David Cameron’s same-sex marriage bill was voted on for the first time in the British Parliament on Tuesday. Confusingly, the debate and vote were called the “second” reading, as the first “reading” took place when the draft bill was laid before Parliament, giving members and everyone else their first opportunity to read the proposed legislation.
At 50-odd pages long, the bill amends dozens of acts of Parliament stretching back to 1533. One would have thought that, for such a complex document with profound legislative consequences and social effects, not least for the established Church of England, parliamentarians would have had plenty of time to comment on the proposals, but no: it only came out on January 25. The usual process of green paper and white paper consultations were short-circuited by a Government bent on pushing through the creation of same-sex marriage.
Why the rush?
Probably for a quick win. Cameron is guaranteed to get it through the House of Commons because most MPs are socially liberal city-dwellers who take what they see to be a Whiggish interpretation of history (the House of Lords will be a different matter). It is likely too that Cameron sees same-sex marriage as being a way of “detoxifying” or “decontaminating” the Tory brand, whereby he stares down the traditionalist Taliban of backbench social conservatives and what Deputy Prime Minister Nick Clegg, a Liberal Democrat, thinks of as petty-minded religious bigots in the Shires, in an effort to show that the Conservative Party has “really changed” to become a trendy group of chilled-out mates who are down with the Tweeting Facebook masses.
Matthew d’Ancona, an “arch-moderniser” pro-Cameron journalist, chided Tory opponents of gay marriage for failing to grasp the historic moment, and for pulling the party away from “openness, equality… and ‘the centre of gravity of social attitudes’.” And finally, Cameron – to his credit – believes in the justice of his actions, and is acting in accordance with his conscience.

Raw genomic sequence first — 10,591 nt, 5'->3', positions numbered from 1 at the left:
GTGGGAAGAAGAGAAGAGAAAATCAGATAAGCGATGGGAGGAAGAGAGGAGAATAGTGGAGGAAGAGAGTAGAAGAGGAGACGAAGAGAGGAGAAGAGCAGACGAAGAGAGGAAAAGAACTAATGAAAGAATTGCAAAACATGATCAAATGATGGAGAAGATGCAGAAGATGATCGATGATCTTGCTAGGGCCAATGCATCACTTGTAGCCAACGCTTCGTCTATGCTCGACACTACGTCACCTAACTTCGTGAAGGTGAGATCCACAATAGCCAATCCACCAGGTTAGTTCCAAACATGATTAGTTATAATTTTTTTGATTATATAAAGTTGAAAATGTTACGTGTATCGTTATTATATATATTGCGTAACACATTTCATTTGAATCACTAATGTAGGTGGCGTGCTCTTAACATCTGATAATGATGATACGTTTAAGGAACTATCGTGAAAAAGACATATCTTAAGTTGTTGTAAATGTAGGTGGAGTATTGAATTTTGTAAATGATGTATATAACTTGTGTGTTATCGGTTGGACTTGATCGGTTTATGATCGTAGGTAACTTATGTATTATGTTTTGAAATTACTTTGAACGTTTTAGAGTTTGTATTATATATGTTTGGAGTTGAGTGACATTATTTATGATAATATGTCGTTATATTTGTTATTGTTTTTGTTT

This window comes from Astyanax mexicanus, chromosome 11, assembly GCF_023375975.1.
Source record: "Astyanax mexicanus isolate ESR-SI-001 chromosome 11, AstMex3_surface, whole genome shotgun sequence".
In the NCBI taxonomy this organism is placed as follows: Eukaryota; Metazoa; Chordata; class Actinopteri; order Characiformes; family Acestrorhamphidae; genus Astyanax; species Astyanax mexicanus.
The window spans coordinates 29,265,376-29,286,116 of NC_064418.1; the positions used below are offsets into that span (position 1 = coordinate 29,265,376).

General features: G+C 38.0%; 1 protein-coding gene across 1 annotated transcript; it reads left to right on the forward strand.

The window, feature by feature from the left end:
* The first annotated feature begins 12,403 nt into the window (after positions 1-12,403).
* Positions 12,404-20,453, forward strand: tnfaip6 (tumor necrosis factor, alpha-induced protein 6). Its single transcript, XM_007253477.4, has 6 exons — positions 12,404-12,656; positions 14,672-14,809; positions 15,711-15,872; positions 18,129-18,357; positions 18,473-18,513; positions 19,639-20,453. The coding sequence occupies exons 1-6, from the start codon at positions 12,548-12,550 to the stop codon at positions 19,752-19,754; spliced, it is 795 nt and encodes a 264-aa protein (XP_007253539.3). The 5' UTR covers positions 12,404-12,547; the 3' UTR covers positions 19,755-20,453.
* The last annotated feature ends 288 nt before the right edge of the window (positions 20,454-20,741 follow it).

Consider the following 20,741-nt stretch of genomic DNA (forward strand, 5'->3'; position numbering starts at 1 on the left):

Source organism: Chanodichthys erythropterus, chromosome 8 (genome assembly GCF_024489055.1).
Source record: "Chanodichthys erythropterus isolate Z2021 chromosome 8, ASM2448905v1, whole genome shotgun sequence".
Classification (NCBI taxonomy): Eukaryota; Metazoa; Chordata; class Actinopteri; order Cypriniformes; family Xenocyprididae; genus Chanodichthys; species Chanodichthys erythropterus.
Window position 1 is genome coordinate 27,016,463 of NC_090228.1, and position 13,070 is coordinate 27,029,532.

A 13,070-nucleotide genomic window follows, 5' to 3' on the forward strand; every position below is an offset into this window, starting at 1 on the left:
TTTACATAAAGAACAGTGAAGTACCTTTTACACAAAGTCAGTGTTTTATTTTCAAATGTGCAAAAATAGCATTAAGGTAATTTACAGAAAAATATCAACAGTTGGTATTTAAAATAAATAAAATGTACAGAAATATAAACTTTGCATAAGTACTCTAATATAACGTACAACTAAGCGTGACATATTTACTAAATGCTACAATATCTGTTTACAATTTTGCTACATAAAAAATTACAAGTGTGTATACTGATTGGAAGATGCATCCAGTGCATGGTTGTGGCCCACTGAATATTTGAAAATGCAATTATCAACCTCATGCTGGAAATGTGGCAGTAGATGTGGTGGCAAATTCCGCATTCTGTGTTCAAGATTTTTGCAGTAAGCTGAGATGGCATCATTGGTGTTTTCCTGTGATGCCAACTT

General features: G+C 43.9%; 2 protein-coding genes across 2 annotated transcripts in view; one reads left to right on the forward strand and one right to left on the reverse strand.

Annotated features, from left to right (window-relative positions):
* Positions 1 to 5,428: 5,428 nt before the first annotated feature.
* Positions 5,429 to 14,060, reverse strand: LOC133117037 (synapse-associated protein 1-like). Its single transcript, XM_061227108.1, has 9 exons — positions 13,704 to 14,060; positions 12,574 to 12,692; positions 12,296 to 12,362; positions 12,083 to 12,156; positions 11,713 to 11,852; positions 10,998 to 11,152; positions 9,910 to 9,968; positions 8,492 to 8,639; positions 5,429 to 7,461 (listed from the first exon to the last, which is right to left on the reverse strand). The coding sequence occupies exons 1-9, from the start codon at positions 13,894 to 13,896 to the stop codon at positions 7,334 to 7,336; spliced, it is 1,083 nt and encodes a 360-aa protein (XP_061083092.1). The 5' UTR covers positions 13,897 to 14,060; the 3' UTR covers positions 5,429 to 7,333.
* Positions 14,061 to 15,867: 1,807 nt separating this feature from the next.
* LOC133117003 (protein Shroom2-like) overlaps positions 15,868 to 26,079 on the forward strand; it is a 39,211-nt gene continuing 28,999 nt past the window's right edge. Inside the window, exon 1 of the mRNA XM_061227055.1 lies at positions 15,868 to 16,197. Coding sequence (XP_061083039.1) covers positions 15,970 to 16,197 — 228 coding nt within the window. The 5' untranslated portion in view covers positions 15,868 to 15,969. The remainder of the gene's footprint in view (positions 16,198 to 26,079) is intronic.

I won’t quote from MPs’ speeches here, but suffice to say, the supporters of gay marriage cited equality and love whilst its opponents pointed out the meaning of marriage rooted in complementarity of the sexes and the creation and raising of children.
The Catholic Voices website has a good selection of the views of some traditional marriage supporters from across the political parties. A friend summarised the positions thus on Twitter: the pros had an adult- and wedding-centric view of marriage; the antis, a child- and family-oriented view.
Two interesting aspects of the vote stand out. First, 400 MPs voted for the measure and 175 against it. Of the opponents, 136 were Tories. In contrast, only 127 Conservatives voted for same-sex marriage. This marks a substantial split in the Conservative Party. It isn’t just about the nature of marriage, but also about the direction in which David Cameron and his faction are taking the Party. Newspapers in the weekend before the vote were full of talk of a coup against Cameron, as the economy remains in the doldrums. Cameron did not have a clear mandate for his actions either. A black MP, Adam Afriyie, the representative for well-heeled Windsor electorate, was named as a potential contender. The scuttlebutt has gone as fast as it came, but it didn’t hurt his chances for Afriyie to oppose gay marriage prominently.
With the problems over legal protections for teachers and clergy still in the air, some expect a bigger revolt at the third reading. What I will be interested to see is, by that stage, whether the voting habits of Catholic MPs from across the parties have changed. The liberal British Catholic publication, The Tablet, analysed their votes: out of the 82 Catholic MPs, 47 – almost 60 per cent – were in favour of same-sex marriage. Of these, 32 were Labour members, which indicates that they likely chose the party line over faith to some degree (Labour MPs would have delighted in Cameron’s motion being defeated by his own party). Tory Ministers Iain Duncan-Smith and Patrick McLoughlin, the Work and Pensions Secretary and Transport Secretary respectively, voted with the Government; the best they could have hoped to do was abstain, given the three-line whip imposed by the Conservative whips.
What makes this surprising is that the Catholic Church usually influences the votes of its confessional parliamentarians quite well. As the Church was the principal opponent to same-sex marriage, this should have been especially true in this case. By the third reading, expect some quite pointed words to be spoken softly into the ears of supporters of the Government plan.
Now the bill goes to a committee of MPs who will go through it, line by line, for a number of weeks. It then comes back to Parliament for its third reading in the Commons for a final set-piece battle. Then the process moves to the House of Lords. As they say in Hollywood, stay tuned, folks.
Peter Smith is a lawyer living and working in London.
This article is published by Peter Smith
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